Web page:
It is in the this hymn that I find comfort. Knowing that with the Lord, any confrontation or challenging moment that I face is not alone. Whether it is a learning moment or one that brings me pause, He is there. His presence is my light as I continue to learn and grow from these moments.












Lenten Reflection: None Beside Thee


by Danyale Tamminga

“None other Lamb, none other name,
none other hope in heav’n or earth or sea,
none other hiding place from guilt and shame,
none beside thee!”
-Christina Rossetti, 1892


I have loved this hymn by for a long time. It is not one I grew up singing in church, but was introduced to by a friend in my mid-twenties. I managed, when I was a student in Ohio, to plunk out the William Jeater tune (one of the versions in our hymnal; the one we usually sing) on the piano. My piano playing is very weak, so to manage this was a feat for me. It is a rather simple tune, gentle and sweet. The tune seems to echo the words of Rossetti’s poem quite perfectly. Thinking back twenty years ago, sitting down at the fusty, old piano in the house I was living in, playing and singing the words to this hymn are a happy memory to me.

The poem, “None Other Lamb,” is found in Rossetti’s last published book, The Face of the Deep (1892). It is a book of her reflections on the book of Revelation. I’ve learned that this particular piece is part of her meditation on Rev. 5.6, after the apostle John is found weeping “because no one was found who was worthy to open the scroll or look inside.” This was troublesome to John, but “Then one of the elders said to me, ‘See the Lion of the tribe of Judah, the Root of David, has triumphed. He is able to open the scroll and it’s seven seals.’ ”

Then comes verse 6: “Then I saw between the throne and the four living creatures and among the elders a Lamb standing as if it had been slain . . .”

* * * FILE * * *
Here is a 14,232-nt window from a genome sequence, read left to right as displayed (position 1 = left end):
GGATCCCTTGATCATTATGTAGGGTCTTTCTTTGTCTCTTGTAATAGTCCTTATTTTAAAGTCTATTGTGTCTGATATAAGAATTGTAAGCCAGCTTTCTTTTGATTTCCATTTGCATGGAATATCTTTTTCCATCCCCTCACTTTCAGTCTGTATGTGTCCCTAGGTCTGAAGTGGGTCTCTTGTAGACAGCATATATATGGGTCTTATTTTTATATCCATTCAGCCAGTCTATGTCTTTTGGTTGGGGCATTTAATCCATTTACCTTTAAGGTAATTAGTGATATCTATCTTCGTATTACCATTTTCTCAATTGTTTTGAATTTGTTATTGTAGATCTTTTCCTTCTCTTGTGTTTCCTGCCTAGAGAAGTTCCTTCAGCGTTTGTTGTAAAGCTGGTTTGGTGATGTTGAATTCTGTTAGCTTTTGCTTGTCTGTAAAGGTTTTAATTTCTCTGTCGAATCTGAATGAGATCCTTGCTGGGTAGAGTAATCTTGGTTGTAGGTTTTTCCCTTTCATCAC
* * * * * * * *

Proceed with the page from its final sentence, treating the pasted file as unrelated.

In her poem, Rossetti puts Jesus Christ in sharp focus for us as the only source of . . . our everything! None other Lamb, none other name, none other hope, none other hiding place, none beside thee. None. None. None.




Lenten Reflection: The Prize for Which He Died


by Tricia Hitchcock


Wow! Isn’t that an amazing thought? WE are Christ’s prize! His prize for which He died! I don’t know about you, but I rarely feel like a prize. Sometimes I honestly wonder how even my friends and family can put up with me, mess that I am. But Christ died for me. He died to save me. He died to pay a debt I couldn’t pay. And I am the good thing that He got by suffering. In spite of the mess that I am, Christ wanted me and suffered and died so that I could come to God. I am part of His beautiful Bride, the church.

It is amazing that God loves me that much. May I never forget!





Lenten Reflection: This is the Day

by Nick Laninga

Every Sunday for many years we sang the following song and chorus as an opening song at church.

This is the day, this is the day.

That the Lord has made, that the Lord has made.

We will rejoice, we will rejoice,

And be glad in it, and be glad in it,

This is the day that the Lord has made, we will rejoice and be glad in it.

This is the day, this is the day,

That the Lord has made!

As often as we sang this song I only related it to the “Day” Sunday . Boy did I ever miss the full importance of this “Day that was being referred to. Psalm 118:19-24 gives us the fuller context:

“ Open to me the gates of righteousness, that I may enter through them and give thanks to the Lord.
This is the gate of the Lord; the righteous shall enter through it.

{That gate is the way Christ opened to us His redeemed by His atoning sacrifice on the cross and His resurrection}.

I thank you that you have answered me and have become my salvation.
This is the Lord’s doing; it is marvelous in our eyes.

This is the Day of Lent when our Savior died and opened the way, the gates as it were, to God. Full Salvation was procured on that “DAY”

So as we sing let us always remember.

This was the Day.

Blessings from the Laninga’s.



Lenten Reflection: Prone to Wander

by Jan Lovegren


“Come Thou Fount of Every Blessing”

This song expresses the amazing gift of grace God has waiting for all people.
“Let that goodness like a fetter 
Bind my wandering heart to thee.
Prone to wander, Lord, I feel it,
Prone to leave the Lord I love.
Here’s my heart, oh, take and seal it,
Seal it for thy courts above.”
This particular verse really hit me with the wonder of what God did for us in Jesus.
Before I met my Savior I always knew I could never pull off being good enough for God. How could I ever know the creator of this beautiful, fantastic universe? Then I heard his amazing offer that he would be good enough for me!
When He opened my eyes and I understood this free gift, how could I resist Him?
Still prone to wander, I get distracted and not measure up.
But God has sealed my heart for his courts above with the precious blood of Jesus.
I can barely contain my joy, thankyou, dearest savior.